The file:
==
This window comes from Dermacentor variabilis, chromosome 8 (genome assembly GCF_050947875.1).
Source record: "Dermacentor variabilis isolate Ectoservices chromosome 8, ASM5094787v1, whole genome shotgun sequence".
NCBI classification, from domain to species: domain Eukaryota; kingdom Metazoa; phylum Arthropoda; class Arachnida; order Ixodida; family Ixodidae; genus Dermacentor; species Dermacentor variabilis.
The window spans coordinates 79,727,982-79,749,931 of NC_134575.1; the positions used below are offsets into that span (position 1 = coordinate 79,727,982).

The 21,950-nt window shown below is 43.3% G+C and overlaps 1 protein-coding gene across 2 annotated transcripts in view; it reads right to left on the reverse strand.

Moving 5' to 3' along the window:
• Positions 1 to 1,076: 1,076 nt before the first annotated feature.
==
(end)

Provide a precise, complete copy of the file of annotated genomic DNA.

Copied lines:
This window comes from Dermacentor variabilis, chromosome 8 (genome assembly GCF_050947875.1).
Source record: "Dermacentor variabilis isolate Ectoservices chromosome 8, ASM5094787v1, whole genome shotgun sequence".
NCBI classification, from domain to species: domain Eukaryota; kingdom Metazoa; phylum Arthropoda; class Arachnida; order Ixodida; family Ixodidae; genus Dermacentor; species Dermacentor variabilis.
The window spans coordinates 79,727,982-79,749,931 of NC_134575.1; the positions used below are offsets into that span (position 1 = coordinate 79,727,982).

The 21,950-nt window shown below is 43.3% G+C and overlaps 1 protein-coding gene across 2 annotated transcripts in view; it reads right to left on the reverse strand.

Moving 5' to 3' along the window:
• Positions 1 to 1,076: 1,076 nt before the first annotated feature.